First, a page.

16 December 2014 | Coventry
So I Married a Prostitutes' throats slasher
Apparently this little piece of adorable Aussie trash remained shelved for years and only got released in the early nineties; no less than seven years after it was filmed! I honestly don't understand why because, especially in comparison to loads of other 80's slasher duds that I've struggled myself through, "Innocent Prey" really isn't so bad at all. In fact, I can shamelessly admit that I tremendously enjoyed this (semi-)Ozploitation gem and I would recommend fellow slasher/exploitation fanatics to seek it out. The plot is totally bonkers, far-fetched and unrealistic, but that's arguably the main reason why "Innocent Prey" is so easily digestible and amusing! It's more similar to a bad TV soap opera than to a grim contemporary 80's slasher, and it's just that what makes it unique. Dig this: on her way back from dropping her friend at the airport, Dallas girl Cathy Wills spots her husband's convertible at a sleazy roadside motel. She sneaks around the back and glazes through the bathroom window, just in time to witness him slicing the throat of a voluptuous prostitute. Together with the local Sheriff, Cathy sets a trap to apprehend him. But Crazy Joe quickly escapes from the penitentiary and comes back for his treacherous wife. When she narrowly survives another assault, Cathy decides to go live with her friend Gwen in Australia. Not only does her psychopath husband follow her, Cathy also attracts the Down Under lunatics when she gets there. Surely the script is full of holes and improbabilities, but I personally wouldn't have wanted it any other way. Joe all too easily escapes from jail and effortlessly manages to reach Australia, but all these little "defaults" are actually in favor of the movie's fast pacing and brainless entertainment value. The first murder, the throat slicing of the luscious wench Deborah Voorhees, is truly sick and gruesome, but the rest of the film – sadly – isn't very violent and some very important murders even occur off-screen. The twists near the end are ingenious and tongue-in-cheek, but I think they still could have been worked out more effectively. "Innocent Prey" was written and directed by Colin Eggleston, who will certainly be more remembered for his modest eco-horror classic "Long Weekend" (which received a remake in 2008) than for this light-headed slasher adventure.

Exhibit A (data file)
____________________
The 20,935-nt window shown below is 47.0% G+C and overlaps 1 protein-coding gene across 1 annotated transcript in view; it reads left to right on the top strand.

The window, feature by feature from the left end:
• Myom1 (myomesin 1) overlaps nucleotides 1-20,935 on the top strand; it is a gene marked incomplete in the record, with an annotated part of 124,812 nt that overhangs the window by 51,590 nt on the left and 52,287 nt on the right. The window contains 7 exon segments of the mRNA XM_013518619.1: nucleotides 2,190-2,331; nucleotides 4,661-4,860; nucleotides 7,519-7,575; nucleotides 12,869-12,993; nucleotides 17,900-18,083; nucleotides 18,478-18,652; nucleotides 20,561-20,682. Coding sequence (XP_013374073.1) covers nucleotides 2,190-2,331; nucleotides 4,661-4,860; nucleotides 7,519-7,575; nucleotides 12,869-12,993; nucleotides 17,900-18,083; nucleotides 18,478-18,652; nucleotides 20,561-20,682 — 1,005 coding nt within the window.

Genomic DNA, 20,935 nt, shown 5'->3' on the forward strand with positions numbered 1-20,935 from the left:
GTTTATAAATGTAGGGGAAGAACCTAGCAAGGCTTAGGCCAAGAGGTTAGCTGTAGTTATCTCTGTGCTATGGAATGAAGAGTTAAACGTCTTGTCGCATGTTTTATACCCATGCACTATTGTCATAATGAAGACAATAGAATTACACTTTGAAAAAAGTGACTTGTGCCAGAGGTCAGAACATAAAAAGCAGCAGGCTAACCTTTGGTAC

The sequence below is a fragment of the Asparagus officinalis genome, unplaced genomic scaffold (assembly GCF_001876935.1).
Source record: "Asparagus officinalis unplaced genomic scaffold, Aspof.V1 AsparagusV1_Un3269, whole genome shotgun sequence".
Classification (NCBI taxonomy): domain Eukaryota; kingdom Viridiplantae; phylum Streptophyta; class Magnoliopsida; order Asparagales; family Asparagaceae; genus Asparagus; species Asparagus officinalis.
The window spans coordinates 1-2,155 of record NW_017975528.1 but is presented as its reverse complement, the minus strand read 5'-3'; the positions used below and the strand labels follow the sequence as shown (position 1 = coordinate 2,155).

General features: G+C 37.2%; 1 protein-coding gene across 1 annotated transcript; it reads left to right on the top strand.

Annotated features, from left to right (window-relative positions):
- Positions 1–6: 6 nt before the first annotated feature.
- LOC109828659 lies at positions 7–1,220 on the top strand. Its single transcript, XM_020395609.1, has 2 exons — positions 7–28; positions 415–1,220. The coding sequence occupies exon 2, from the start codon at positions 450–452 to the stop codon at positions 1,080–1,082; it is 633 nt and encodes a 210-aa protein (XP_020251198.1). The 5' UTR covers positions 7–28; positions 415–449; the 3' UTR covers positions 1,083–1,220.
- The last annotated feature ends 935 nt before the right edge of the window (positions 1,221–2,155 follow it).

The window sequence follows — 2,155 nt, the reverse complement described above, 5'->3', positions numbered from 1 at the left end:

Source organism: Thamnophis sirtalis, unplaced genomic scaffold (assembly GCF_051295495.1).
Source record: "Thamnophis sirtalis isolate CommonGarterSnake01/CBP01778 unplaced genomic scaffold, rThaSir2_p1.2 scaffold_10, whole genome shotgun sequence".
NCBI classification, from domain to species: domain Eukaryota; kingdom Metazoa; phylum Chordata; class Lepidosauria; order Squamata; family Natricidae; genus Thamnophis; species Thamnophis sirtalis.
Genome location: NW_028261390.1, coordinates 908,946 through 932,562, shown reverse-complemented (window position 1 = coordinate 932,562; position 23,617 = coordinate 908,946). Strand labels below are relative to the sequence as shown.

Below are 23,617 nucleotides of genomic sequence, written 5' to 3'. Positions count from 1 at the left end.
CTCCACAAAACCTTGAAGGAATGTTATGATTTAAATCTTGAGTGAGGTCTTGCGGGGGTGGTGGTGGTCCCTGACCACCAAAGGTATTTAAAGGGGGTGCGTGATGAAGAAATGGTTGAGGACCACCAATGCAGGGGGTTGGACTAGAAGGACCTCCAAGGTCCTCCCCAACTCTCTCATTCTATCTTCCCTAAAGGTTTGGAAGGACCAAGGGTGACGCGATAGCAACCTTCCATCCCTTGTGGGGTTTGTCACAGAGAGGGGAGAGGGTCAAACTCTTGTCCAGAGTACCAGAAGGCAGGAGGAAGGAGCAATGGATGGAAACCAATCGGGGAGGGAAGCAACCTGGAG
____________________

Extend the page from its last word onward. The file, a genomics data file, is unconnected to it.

Tip for cult fanatics: "Innocent Prey" would make a terrific double- feature with Michael Winner's "Scream for Help"; - also from 1984. Both films are trashy, unscrupulous and outrageously amusing soap- opera thrillers that undeservedly ended up in oblivion.